Well, even if we can not get the actual way Latin was spoken (I mean, the accent, and so on) but we have been able to identify the different sounds corresponding to ancient Latin (which could, of course vary because of accents of different speakers) we should be aware that THERE IS NOT an "ecclesiastical" pronounciation. At least, not until the 20th century.
The idea of current italian pronounciation being used throughout the Church for centuries is just A wrong idea. You can find that in times before the rediscovery of the roman pronounciation each person used the pronounciation of their native tongues for Latin, or at least, in many, many cases. I remember Justus Lipsius saying he couldn't understand an English scholar who was talking to him in Latin, thinking that he was speaking in his native tongue; or Erasmus saying that the French were the worst Latin speakers of all (you couldn't just understand their vowels).
This, of course, includes the Church, and for centuries the pronounciation of Latin was, well, that of the tongue of the place. The English pronounced Latin like reading English, so did the French, so did the Spanish people. I have heard old Spanish monks and jesuits who used theSpanish pronounciation and which were told to do so by there teachers long ago.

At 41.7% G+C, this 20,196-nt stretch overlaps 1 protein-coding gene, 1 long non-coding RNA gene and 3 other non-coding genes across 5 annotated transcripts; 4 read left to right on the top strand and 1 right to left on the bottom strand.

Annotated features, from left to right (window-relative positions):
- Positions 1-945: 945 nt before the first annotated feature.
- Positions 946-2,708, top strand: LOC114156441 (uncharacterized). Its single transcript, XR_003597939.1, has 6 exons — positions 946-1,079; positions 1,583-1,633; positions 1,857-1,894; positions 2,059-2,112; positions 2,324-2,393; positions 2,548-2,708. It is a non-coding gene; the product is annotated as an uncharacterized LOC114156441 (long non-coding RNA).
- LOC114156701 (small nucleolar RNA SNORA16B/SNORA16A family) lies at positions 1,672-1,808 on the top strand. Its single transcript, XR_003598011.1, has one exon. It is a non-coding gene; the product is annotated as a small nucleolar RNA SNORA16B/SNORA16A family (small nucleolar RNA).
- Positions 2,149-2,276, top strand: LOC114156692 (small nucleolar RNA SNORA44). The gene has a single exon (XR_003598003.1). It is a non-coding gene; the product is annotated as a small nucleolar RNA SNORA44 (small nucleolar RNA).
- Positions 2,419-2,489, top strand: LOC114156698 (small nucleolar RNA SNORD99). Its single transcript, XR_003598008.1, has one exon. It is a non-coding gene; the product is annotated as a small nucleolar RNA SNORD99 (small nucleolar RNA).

So this "ecclesiastical" thing is something just made up by the italians who want to impose their pronounciation in the Church and everywhere. I can't find it know, because I'm on y mobile phone and it is 3 in the morning, but there is at least a letter from the Pope in 1912 explaining his wish so the Church uses the Italian pronounciation (I'll edit this soon when I have time).
So perhaps Dante could have used the italian (or Tuscan) pronounciation of his century, but English or Spanish scholars of that time (and well into the 20th century) wouldn't.
The funny thing is that italians are not only trying to change the historical pronounciations of our countries and substituting them with their own, but they have also altered the traditional Latin spelling.
As you know, in ancient times there were only i/u, which were written as I/V and didn't differentiate the vowel sound from consonant one. If you take a look to books of modern times (after the Renaissance) you will find the traditional i/u j/v spelling differentiating both vowel and consonant. Well, since italian dropped the use of J for ortographic reasons, they obviously started writing Latin as they wrote Italian, altering the traditional spelling for Latin into i u/v, droppin the use of J to mark the consonant sound of i, which was customary for centuries (again, take a look on books some centuries old).
So that's why many people write "iustitia" as if they were italians, and not "justitia", (or iustitia, but without any v, following ancient patterns).
Use whatever pronounciation pleases you. English, Spanish, the Reconstructed one, or eventhe Italian one, but be sure there is no "unified" ecclesiastical pronounciation.
“Captivæ Graeciæ lingua in paucorum Eruditorum memoria hodie vivit; laborandum est, ne omnino intereat linguarum pulcherrima” Balbinus, Verisimilia Humaniorum Disciplinarum, XII, 3.
“In omni disciplina infirma est artis præceptio sine summa adsiduitate exercitations” R. ad Herennium, III, 40.